Because of the limitations of Photos, you can only completely undo these changes from with Photos, you can’t go back to Affinity Photo and say move a slider a little more, or add a mask. All of the changes are one change to Photos, but you can revert to original. If you want the ability to edit more later, it’s probably best to export a TIFF, edit and save in Affinity Photo.
I love macro photography and was delighted when Steve bought me the Olympus 60mm f/2.8 lens for my E-M10 micro four thirds camera. I love taking pictures of little things, and I want to get better at it. One of the tricky parts of macro photography is that the depth of field gets so shallow that you don’t get the whole object into focus.
Serif just added a feature to Affinity Photo called Focus Stacking. The idea is that you take a bunch of photos of your subject at different focal depths and then Focus Stacking adds them all together to make one image where the entire object is in focus. I don’t know how you do this with a little bug or flower that’s moving, but for a stationary subject it can be pretty cool. Serif wasn’t the first to come up with this by the way, in fact Photoshop has had it since version 4, but it’s cool that it’s available in Affinity Photo.
I decided to give it a try. My dad was a wood carver with a great imagination. Some of his pieces are beautiful, but my favorites are the weird, kind of creepy ones. The most interesting one I have is a tiny little farmer guy who is only about an inch and a half tall. He’s got on a cowboy hat with a big brim, for some reason he’s playing an accordion, and he’s got super creepy toothy grin. He’s spectacular. I thought he’d make a good subject for testing out focus stacking.
I stood him up on an upside down coffee mug in the kitchen, dragged out my tripod, and took 10 RAW images of him while I changed the focus manually from the closest brim of his hat, to his nose, to his silly teeth to the toes of his boots to the back of his ears.
In Affinity Photo I chose New Focus Merge, selected the images, and hit go. This is the first time I’ve seen the processors on the new MacBook Pro get pegged. Watching with iStat Menu, I saw all four cores hit the top for a couple of minutes. However, it didn’t come close to using up all 16GB of RAM. There’s been a lot of concern over the MacBook Pros only having 16, but even though I had 17 applications open when I did this operation, and I still had 3.5GB free.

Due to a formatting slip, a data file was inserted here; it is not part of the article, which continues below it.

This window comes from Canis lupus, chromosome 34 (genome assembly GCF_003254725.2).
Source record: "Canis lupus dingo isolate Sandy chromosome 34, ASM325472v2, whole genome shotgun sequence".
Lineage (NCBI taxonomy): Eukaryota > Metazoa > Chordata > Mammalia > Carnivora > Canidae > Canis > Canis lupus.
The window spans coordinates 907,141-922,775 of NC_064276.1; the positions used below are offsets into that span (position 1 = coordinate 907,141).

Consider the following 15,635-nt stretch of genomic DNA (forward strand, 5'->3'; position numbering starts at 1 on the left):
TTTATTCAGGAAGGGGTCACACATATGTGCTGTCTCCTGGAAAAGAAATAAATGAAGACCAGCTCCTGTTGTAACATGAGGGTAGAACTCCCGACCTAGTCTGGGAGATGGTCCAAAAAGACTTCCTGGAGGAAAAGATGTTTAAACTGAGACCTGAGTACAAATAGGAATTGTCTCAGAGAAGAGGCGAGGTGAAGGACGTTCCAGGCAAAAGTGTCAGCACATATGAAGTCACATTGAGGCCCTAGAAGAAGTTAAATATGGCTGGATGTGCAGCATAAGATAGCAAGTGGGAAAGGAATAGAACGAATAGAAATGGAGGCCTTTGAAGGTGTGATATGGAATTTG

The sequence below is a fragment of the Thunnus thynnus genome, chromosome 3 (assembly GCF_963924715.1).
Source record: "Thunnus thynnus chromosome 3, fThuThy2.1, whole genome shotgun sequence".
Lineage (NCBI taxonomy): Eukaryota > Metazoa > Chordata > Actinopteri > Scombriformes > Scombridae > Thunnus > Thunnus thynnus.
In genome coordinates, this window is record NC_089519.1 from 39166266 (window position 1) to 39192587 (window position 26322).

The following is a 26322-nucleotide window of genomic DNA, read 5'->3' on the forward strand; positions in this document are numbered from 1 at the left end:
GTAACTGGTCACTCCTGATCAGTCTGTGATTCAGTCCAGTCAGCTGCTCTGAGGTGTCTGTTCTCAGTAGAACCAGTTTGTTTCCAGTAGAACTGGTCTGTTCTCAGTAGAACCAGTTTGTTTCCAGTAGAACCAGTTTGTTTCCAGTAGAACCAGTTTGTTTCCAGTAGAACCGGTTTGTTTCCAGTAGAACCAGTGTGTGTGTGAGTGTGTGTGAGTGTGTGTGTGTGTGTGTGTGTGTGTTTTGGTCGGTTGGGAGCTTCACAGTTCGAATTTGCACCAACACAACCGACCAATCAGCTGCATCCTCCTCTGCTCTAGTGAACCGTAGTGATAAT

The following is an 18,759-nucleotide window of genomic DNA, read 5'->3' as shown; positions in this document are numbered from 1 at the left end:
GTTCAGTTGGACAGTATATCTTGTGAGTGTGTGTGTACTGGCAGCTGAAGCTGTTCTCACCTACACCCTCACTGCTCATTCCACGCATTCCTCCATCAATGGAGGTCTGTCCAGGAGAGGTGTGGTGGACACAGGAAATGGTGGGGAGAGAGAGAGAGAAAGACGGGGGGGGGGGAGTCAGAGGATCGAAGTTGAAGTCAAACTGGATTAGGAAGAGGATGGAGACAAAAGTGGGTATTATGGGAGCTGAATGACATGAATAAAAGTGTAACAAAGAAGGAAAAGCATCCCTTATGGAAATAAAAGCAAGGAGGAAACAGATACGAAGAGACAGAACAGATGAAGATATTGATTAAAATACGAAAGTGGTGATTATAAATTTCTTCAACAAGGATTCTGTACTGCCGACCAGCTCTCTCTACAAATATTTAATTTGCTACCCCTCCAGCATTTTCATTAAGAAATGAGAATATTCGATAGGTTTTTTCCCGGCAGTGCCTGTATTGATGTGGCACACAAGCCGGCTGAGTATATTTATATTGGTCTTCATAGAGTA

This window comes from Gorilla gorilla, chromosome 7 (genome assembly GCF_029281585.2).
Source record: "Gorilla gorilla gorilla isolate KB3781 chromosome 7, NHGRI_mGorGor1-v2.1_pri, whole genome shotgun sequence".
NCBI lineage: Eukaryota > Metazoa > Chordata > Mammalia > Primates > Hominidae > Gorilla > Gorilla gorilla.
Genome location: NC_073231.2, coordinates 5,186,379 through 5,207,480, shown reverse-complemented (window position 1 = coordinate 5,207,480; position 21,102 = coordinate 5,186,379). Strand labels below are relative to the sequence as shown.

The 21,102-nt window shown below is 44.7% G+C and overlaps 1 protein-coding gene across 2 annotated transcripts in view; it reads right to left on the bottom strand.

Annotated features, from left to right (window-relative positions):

While Affinity Photo is doing the calculations, it displays some very bizarre renderings of your photo, like at one point it becomes black and white in an almost x-ray mode. When the process is complete, you don’t have a set of layers, you have a one pixel layer image. If you’re looking for manual controls, a way to shift the images in process to align them, or any features to control the process, you’re out of luck.
I put a couple of clips of the creepy little guy into the show notes.
Strange x-ray image I see while it’s building the focus stack:
Closeup of his face in a single image with one focal point so you can see how shallow the depth of field was:
Here’s a closeup of his face in the focus-stacked image:
Click this thumbnail to see the full image after focus stacking. Check out his legs close up, you can even see tiny little fuzz on them I never saw with the naked eye. I’ve adjusted the exposure on him in this image so any halo you see around him is the result of my lack of skills and/or patience in cleaning up the layer mask, not the result of focus stacking.
And Much More
I haven’t gotten a chance to test much more in Affinity Photo 1.5, but I’m excited to test out their new batch processing and editing of spherical (aka 360 degree) images.
Bottom line if you haven’t bought Affinity Photo yet, now is the time to jump in and join the fun. Mac, Windows, a Mac App Store version – take your pick for $40! Check it out at serif.affinity.com